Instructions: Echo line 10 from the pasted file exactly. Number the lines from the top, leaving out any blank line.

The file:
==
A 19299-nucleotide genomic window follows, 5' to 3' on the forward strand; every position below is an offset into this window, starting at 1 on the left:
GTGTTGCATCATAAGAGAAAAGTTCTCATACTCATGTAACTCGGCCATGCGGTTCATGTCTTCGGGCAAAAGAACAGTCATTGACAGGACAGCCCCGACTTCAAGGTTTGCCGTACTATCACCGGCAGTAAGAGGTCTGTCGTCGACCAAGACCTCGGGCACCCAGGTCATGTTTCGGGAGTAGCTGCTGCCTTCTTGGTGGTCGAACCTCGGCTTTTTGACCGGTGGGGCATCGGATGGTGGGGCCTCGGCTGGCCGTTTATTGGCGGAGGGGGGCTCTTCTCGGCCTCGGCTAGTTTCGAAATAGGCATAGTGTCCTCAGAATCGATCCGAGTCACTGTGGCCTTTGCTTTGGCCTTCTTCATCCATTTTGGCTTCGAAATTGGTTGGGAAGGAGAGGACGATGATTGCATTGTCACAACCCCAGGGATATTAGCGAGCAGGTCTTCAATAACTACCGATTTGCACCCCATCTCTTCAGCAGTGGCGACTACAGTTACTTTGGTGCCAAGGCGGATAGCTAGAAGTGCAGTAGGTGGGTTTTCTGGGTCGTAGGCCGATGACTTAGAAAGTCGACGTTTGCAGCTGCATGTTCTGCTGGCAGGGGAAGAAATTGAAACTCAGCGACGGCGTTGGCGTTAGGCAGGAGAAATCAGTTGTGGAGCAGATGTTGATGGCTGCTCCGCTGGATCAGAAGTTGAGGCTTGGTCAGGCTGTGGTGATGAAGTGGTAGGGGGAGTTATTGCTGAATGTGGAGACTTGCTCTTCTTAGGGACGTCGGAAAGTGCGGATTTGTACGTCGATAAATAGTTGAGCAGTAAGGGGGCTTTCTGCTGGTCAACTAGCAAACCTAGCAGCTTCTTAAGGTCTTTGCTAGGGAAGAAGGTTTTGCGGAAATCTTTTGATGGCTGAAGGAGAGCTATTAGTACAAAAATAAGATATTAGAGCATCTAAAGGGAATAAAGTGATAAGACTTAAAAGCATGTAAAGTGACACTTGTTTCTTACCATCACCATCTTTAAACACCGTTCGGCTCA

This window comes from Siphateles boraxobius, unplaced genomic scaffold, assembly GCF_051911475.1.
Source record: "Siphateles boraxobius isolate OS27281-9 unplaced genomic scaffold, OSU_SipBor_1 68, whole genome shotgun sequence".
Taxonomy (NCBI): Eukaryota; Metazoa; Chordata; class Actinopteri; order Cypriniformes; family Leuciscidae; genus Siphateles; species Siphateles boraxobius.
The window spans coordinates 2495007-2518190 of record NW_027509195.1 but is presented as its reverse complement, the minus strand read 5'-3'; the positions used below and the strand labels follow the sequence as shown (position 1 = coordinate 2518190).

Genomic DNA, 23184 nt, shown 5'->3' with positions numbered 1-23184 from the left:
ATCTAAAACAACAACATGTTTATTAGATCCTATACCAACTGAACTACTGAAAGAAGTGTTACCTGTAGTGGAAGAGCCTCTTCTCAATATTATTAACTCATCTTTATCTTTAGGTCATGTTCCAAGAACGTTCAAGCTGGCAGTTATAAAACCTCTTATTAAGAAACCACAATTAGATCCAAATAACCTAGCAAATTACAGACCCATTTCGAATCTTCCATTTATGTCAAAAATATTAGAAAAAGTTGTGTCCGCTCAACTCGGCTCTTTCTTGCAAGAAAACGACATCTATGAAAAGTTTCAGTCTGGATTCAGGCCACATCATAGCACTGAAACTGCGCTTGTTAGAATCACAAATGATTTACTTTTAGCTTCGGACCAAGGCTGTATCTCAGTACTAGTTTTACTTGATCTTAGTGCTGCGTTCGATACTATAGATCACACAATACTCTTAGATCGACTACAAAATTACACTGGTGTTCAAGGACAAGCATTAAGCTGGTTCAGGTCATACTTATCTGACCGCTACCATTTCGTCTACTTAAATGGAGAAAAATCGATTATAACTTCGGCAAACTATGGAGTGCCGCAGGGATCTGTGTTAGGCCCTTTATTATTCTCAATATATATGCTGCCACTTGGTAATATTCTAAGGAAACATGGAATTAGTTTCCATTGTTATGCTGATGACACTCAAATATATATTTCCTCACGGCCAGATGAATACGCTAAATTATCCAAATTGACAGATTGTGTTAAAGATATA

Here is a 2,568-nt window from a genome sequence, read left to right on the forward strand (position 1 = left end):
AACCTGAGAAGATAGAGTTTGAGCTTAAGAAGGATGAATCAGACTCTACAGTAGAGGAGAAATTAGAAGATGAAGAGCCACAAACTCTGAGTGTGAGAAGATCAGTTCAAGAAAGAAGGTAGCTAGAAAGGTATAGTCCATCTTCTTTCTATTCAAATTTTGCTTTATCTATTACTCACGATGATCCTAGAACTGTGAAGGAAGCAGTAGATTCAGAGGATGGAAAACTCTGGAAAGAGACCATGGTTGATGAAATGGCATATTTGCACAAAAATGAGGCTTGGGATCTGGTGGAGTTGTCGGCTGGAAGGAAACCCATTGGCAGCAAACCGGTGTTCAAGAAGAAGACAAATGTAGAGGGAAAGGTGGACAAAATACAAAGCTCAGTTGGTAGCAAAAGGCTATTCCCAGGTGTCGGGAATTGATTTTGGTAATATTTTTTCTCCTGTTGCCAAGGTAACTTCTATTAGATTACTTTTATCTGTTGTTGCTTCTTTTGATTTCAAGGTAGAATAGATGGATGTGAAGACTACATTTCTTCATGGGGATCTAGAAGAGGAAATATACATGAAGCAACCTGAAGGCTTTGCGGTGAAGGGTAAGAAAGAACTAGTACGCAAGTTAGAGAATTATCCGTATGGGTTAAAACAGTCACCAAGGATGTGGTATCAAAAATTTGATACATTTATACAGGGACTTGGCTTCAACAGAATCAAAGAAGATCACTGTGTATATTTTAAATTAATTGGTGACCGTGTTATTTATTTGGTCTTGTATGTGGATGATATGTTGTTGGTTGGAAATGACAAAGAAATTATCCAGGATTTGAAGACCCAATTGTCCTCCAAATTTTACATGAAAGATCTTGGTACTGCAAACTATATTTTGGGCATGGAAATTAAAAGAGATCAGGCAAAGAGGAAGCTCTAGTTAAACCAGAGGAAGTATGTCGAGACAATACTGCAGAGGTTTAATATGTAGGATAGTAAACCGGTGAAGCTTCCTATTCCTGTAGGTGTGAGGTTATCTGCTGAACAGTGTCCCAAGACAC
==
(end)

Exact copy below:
AACCTGAGAAGATAGAGTTTGAGCTTAAGAAGGATGAATCAGACTCTACAGTAGAGGAGAAATTAGAAGATGAAGAGCCACAAACTCTGAGTGTGAGAAGATCAGTTCAAGAAAGAAGGTAGCTAGAAAGGTATAGTCCATCTTCTTTCTATTCAAATTTTGCTTTATCTATTACTCACGATGATCCTAGAACTGTGAAGGAAGCAGTAGATTCAGAGGATGGAAAACTCTGGAAAGAGACCATGGTTGATGAAATGGCATATTTGCACAAAAATGAGGCTTGGGATCTGGTGGAGTTGTCGGCTGGAAGGAAACCCATTGGCAGCAAACCGGTGTTCAAGAAGAAGACAAATGTAGAGGGAAAGGTGGACAAAATACAAAGCTCAGTTGGTAGCAAAAGGCTATTCCCAGGTGTCGGGAATTGATTTTGGTAATATTTTTTCTCCTGTTGCCAAGGTAACTTCTATTAGATTACTTTTATCTGTTGTTGCTTCTTTTGATTTCAAGGTAGAATAGATGGATGTGAAGACTACATTTCTTCATGGGGATCTAGAAGAGGAAATATACATGAAGCAACCTGAAGGCTTTGCGGTGAAGGGTAAGAAAGAACTAGTACGCAAGTTAGAGAATTATCCGTATGGGTTAAAACAGTCACCAAGGATGTGGTATCAAAAATTTGATACATTTATACAGGGACTTGGCTTCAACAGAATCAAAGAAGATCACTGTGTATATTTTAAATTAATTGGTGACCGTGTTATTTATTTGGTCTTGTATGTGGATGATATGTTGTTGGTTGGAAATGACAAAGAAATTATCCAGGATTTGAAGACCCAATTGTCCTCCAAATTTTACATGAAAGATCTTGGTACTGCAAACTATATTTTGGGCATGGAAATTAAAAGAGATCAGGCAAAGAGGAAGCTCTAGTTAAACCAGAGGAAGTATGTCGAGACAATACTGCAGAGGTTTAATATGTAGGATAGTAAACCGGTGAAGCTTCCTATTCCTGTAGGTGTGAGGTTATCTGCTGAACAGTGTCCCAAGACAC